What would you do if you could foresee the future? Arnetta and the Mirror of Destiny is a fiction novel that takes place in the year 1985, where Arnetta lives with her grandparents in a small textile mill town in South Carolina. Even though her family died when she was young, Arnetta tries to maintain an upbeat facade in school and around her crush, Craig. But one rainy day, everything changes. Arnetta wanders into a store full of antiques and notices a particularly elegant mirror. What Arnetta sees in the reflection makes her scream: a black-haired girl standing next to a car crash. The store owner, L.M., assures Arnetta that she’s seeing things, but Arnetta can’t shake the feeling that something terrible is about to happen. Sure enough, a few days later, a girl with black hair gets into the fated crash outside L.M.’s store. Mystified, Arnetta begins to follow a trail of clues, first approaching the black-haired girl named Brinda and then confronting L.M. about the mirror’s origins and powers. The three come to an agreement to keep the mirror a secret. But when L.M. looks in the mirror and foresees an event that could affect the entire nation, Arnetta begins to learn that being able to see the future does not mean she should.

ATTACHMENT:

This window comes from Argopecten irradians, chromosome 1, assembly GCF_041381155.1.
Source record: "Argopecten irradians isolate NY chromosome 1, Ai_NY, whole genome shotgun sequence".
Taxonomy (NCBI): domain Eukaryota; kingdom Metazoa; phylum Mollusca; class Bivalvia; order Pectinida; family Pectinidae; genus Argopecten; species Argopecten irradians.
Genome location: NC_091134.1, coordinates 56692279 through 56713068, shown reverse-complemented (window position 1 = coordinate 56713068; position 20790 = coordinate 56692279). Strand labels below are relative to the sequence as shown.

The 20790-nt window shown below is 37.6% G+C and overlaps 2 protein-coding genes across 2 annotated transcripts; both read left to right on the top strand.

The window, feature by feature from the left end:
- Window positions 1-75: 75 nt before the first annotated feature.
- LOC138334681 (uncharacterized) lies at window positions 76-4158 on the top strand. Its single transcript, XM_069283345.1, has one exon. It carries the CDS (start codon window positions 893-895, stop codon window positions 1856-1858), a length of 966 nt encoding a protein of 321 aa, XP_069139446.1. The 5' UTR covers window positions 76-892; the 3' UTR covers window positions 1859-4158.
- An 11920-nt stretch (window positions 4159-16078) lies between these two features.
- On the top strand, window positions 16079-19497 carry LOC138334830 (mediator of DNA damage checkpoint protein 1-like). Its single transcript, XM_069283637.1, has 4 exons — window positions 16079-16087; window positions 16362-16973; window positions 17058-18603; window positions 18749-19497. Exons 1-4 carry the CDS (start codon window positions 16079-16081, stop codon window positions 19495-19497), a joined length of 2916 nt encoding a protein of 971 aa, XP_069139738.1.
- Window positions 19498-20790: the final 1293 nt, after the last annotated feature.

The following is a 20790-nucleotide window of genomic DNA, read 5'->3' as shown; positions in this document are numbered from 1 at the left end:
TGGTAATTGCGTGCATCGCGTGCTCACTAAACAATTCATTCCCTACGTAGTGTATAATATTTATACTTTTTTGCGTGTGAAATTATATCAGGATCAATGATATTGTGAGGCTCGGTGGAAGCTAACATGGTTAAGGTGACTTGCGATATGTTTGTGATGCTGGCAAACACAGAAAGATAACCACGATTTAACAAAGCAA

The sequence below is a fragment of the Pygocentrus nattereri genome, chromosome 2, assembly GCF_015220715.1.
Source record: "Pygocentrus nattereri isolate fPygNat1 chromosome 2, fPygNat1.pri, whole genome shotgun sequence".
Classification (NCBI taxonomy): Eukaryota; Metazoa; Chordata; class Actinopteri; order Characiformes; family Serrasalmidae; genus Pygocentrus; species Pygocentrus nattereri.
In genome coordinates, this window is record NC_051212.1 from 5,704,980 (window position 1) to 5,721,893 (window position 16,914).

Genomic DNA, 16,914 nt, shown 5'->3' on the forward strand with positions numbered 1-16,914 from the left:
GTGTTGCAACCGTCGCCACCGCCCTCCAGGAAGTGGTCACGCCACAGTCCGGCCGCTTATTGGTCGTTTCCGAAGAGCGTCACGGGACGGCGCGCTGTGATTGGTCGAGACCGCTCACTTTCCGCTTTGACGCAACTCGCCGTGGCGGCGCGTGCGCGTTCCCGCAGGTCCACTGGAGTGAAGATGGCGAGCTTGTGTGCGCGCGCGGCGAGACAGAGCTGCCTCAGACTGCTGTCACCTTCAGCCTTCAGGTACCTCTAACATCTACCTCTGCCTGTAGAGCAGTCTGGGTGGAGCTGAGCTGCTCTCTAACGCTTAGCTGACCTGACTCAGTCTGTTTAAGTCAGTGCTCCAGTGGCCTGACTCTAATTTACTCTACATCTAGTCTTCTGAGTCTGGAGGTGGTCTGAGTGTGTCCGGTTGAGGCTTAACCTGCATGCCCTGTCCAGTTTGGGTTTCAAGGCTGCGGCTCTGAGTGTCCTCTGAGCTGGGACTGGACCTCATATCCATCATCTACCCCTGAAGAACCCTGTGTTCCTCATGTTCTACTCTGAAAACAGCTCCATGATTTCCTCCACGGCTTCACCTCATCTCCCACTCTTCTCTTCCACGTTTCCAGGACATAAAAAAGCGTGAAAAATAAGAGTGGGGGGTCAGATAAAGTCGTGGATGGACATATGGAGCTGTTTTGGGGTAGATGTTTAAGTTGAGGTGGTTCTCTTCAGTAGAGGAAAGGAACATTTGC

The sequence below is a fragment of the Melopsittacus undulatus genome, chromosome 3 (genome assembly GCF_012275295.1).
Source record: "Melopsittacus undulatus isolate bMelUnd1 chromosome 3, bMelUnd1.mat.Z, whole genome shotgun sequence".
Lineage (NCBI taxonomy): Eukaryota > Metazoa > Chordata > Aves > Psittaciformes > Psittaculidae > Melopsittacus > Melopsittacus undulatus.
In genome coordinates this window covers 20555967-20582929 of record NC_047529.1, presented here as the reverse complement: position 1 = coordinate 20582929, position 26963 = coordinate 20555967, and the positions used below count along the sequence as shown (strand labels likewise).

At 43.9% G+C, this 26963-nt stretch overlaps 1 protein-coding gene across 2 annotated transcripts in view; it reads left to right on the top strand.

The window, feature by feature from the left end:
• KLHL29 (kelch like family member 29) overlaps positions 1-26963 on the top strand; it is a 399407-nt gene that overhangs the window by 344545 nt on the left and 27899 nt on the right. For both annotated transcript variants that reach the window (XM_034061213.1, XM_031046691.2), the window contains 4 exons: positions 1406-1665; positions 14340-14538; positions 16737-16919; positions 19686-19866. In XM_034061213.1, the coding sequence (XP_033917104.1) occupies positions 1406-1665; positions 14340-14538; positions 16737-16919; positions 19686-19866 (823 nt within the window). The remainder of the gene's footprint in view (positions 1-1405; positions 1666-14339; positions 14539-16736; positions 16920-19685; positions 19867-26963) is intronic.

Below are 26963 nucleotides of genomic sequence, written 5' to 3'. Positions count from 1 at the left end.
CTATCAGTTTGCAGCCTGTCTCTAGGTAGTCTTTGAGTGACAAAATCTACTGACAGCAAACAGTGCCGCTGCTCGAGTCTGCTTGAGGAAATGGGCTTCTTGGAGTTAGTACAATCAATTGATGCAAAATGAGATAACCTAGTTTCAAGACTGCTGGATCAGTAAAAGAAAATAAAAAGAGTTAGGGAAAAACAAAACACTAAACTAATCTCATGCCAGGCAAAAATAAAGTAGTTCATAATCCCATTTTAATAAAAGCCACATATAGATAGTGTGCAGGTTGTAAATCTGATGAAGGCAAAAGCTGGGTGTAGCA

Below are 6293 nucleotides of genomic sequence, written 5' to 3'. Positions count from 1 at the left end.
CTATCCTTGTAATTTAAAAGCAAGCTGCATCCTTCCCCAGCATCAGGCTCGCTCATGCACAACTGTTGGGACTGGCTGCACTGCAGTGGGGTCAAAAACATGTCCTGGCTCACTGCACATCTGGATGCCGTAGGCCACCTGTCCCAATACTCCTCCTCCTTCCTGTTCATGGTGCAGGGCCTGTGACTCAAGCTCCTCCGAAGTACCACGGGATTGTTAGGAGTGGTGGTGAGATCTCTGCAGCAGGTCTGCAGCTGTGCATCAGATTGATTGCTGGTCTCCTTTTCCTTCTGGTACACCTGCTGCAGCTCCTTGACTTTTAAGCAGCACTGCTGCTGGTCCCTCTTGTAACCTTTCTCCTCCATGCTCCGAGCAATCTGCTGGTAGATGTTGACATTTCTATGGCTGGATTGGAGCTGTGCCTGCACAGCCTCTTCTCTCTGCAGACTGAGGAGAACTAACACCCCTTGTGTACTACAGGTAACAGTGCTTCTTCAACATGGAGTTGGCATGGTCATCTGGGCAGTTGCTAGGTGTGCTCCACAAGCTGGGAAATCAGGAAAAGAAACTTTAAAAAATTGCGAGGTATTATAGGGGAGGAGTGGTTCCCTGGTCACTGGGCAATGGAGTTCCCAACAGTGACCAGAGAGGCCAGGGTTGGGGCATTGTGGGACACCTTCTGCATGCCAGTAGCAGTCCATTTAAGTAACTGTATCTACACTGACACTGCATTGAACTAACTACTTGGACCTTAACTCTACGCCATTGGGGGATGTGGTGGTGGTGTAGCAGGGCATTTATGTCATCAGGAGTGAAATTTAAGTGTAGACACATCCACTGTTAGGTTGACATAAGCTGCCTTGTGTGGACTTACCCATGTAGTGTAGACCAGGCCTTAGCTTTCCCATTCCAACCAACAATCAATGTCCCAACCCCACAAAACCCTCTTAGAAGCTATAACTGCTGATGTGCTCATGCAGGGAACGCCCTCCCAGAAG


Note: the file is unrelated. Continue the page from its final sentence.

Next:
This book held a lot of promise. The setting was very unique, and every character had a distinct backstory and personality, which was highly enjoyable to read about. The plot was interesting and kept me hooked. However, there were many elements of the book that were unnecessary to the story. For example, Arnetta’s memories about her deceased family occupy many a chapter, but the fact that she is an orphan does not affect her personality; the story would have been the same even if her parents were alive. Also, Arnetta’s love interest, Craig, is described in detail, but he barely contributes to the story either. Besides that, the writing was quite stilted and did not flow well. The frequent lack of dialogue and thought tags felt very unnatural. All in all, the premise of this book was certainly captivating, but unnecessary elaboration and awkward sentences made it more tedious than it could have been.